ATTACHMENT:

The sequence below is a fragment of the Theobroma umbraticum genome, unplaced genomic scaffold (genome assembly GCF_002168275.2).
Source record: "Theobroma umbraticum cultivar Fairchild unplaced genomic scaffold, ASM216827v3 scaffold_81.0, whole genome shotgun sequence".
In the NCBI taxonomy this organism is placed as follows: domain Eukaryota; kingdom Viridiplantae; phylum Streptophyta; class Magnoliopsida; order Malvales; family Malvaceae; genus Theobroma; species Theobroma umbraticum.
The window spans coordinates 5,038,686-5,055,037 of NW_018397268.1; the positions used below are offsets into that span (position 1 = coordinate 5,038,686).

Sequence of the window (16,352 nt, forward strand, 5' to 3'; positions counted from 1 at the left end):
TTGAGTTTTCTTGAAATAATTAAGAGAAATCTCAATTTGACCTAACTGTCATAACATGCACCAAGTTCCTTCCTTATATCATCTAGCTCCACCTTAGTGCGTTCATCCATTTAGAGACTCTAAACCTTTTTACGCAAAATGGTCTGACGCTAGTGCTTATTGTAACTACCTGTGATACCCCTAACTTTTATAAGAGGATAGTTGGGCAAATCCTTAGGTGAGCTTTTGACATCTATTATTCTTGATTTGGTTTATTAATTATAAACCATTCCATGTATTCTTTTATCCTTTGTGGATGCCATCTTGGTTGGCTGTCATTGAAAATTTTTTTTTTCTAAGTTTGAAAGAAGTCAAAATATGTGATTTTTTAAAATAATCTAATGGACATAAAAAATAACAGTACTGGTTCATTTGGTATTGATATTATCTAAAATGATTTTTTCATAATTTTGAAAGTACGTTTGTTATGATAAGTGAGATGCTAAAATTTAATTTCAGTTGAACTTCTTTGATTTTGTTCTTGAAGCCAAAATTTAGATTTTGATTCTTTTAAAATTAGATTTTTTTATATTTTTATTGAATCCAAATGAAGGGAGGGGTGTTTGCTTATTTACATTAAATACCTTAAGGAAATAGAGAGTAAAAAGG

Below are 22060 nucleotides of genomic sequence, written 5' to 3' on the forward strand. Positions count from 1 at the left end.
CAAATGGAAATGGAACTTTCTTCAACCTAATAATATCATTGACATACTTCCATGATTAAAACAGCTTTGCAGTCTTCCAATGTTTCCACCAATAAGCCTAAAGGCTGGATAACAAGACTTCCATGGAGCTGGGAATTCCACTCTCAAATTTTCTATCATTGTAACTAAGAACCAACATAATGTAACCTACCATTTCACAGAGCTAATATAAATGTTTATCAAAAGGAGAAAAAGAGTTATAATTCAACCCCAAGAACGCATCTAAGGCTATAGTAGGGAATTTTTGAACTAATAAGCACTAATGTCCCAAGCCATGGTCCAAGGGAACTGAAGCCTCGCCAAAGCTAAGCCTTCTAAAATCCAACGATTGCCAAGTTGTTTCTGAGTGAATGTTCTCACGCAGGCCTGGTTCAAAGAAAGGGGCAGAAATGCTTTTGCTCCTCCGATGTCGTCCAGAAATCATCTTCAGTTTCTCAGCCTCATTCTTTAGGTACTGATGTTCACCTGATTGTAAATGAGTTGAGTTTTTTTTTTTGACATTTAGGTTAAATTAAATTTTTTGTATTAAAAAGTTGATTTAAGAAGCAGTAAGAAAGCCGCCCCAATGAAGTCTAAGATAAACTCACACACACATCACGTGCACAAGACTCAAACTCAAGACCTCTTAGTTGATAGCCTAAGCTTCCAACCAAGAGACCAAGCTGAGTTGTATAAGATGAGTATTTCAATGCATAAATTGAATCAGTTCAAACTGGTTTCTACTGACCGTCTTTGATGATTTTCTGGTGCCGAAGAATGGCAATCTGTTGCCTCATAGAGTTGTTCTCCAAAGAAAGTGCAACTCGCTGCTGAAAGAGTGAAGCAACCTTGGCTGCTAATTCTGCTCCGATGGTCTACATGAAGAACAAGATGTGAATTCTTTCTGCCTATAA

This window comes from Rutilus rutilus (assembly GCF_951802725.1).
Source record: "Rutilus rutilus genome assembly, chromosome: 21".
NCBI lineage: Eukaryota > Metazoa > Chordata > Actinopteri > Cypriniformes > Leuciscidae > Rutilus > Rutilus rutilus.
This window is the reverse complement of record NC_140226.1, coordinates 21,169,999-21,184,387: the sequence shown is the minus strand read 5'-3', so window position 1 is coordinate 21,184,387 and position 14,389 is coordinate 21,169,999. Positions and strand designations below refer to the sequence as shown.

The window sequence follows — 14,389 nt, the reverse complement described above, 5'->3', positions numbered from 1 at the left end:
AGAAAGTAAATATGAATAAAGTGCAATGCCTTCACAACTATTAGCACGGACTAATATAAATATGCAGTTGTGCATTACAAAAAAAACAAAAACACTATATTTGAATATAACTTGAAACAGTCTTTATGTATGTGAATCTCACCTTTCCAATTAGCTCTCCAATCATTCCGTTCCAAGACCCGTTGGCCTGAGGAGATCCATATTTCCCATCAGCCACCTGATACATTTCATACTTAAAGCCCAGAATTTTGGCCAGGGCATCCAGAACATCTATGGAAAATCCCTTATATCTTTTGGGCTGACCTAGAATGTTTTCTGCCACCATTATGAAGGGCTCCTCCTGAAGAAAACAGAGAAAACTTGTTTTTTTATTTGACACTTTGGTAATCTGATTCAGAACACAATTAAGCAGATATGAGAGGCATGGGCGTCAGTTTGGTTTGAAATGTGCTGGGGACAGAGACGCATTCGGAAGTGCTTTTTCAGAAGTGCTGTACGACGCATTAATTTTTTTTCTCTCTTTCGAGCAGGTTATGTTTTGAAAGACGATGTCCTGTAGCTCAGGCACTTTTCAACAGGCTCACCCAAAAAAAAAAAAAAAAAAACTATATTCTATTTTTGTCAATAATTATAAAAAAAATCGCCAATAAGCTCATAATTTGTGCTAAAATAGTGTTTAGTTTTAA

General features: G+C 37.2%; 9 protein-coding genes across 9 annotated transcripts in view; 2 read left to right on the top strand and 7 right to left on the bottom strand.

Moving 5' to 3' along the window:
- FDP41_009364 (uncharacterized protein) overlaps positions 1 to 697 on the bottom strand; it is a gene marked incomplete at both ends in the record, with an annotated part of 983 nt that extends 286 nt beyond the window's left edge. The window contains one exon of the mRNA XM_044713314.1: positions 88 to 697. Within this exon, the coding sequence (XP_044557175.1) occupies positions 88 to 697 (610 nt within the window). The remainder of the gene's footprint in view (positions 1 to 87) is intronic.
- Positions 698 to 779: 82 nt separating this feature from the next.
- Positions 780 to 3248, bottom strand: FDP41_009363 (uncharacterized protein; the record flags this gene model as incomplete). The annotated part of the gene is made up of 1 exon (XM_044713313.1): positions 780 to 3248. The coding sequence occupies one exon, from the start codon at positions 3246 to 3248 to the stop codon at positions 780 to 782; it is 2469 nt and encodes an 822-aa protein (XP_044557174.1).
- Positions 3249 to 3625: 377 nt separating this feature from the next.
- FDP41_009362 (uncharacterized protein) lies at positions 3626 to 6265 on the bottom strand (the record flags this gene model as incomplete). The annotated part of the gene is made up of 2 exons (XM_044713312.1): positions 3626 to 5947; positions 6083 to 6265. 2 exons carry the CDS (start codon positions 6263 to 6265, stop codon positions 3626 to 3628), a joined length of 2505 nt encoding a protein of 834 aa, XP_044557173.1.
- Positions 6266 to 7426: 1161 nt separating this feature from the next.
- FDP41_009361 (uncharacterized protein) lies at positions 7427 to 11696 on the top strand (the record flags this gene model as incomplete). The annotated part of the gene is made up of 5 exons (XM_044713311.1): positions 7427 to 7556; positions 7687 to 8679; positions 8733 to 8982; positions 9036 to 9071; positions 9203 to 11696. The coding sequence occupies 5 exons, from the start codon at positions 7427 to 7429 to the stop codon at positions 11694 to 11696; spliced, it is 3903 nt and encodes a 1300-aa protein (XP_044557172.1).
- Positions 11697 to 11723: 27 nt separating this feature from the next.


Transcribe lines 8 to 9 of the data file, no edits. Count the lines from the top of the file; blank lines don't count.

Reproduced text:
CAAATGGAAATGGAACTTTCTTCAACCTAATAATATCATTGACATACTTCCATGATTAAAACAGCTTTGCAGTCTTCCAATGTTTCCACCAATAAGCCTAAAGGCTGGATAACAAGACTTCCATGGAGCTGGGAATTCCACTCTCAAATTTTCTATCATTGTAACTAAGAACCAACATAATGTAACCTACCATTTCACAGAGCTAATATAAATGTTTATCAAAAGGAGAAAAAGAGTTATAATTCAACCCCAAGAACGCATCTAAGGCTATAGTAGGGAATTTTTGAACTAATAAGCACTAATGTCCCAAGCCATGGTCCAAGGGAACTGAAGCCTCGCCAAAGCTAAGCCTTCTAAAATCCAACGATTGCCAAGTTGTTTCTGAGTGAATGTTCTCACGCAGGCCTGGTTCAAAGAAAGGGGCAGAAATGCTTTTGCTCCTCCGATGTCGTCCAGAAATCATCTTCAGTTTCTCAGCCTCATTCTTTAGGTACTGATGTTCACCTGATTGTAAATGAGTTGAGTTTTTTTTTTTGACATTTAGGTTAAATTAAATTTTTTGTATTAAAAAGTTGATTTAAGAAGCAGTAAGAAAGCCGCCCCAATGAAGTCTAAGATAAACTCACACACACATCACGTGCACAAGACTCAAACTCAAGACCTCTTAGTTGATAGCCTAAGCTTCCAACCAAGAGACCAAGCTGAGTTGTATAAGATGAGTATTTCAATGCATAAATTGAATCAGTTCAAACTGGTTTCTACTGACCGTCTTTGATGATTTTCTGGTGCCGAAGAATGGCAATCTGTTGCCTCATAGAGTTGTTCTCCAAAGAAAGTGCAACTCGCTGCTGAAAGAGTGAAGCAACCTTGGCTGCTAATTCTGCTCCGATGGTCTACATGAAGAACAAGATGTGAATTCTTTCTGCCTATAA

This window comes from Rutilus rutilus (assembly GCF_951802725.1).